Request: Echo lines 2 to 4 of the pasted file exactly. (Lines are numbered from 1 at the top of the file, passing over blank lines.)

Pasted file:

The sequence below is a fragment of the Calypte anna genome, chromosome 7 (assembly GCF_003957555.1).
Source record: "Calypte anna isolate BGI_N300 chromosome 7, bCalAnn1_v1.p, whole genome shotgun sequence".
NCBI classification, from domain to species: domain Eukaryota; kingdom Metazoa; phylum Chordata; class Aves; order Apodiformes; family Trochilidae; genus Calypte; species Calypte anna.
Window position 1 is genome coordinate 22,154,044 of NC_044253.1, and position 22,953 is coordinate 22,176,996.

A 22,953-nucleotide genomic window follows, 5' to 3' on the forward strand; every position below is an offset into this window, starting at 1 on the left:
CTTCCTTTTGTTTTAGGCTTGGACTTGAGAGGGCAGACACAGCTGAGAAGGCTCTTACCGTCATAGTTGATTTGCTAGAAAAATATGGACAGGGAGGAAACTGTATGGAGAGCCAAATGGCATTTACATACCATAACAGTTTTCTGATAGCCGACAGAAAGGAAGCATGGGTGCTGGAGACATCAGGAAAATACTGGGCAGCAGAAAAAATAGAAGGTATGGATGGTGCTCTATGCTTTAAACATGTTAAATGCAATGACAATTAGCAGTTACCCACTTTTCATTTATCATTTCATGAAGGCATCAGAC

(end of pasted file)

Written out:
Source record: "Calypte anna isolate BGI_N300 chromosome 7, bCalAnn1_v1.p, whole genome shotgun sequence".
NCBI classification, from domain to species: domain Eukaryota; kingdom Metazoa; phylum Chordata; class Aves; order Apodiformes; family Trochilidae; genus Calypte; species Calypte anna.
Window position 1 is genome coordinate 22,154,044 of NC_044253.1, and position 22,953 is coordinate 22,176,996.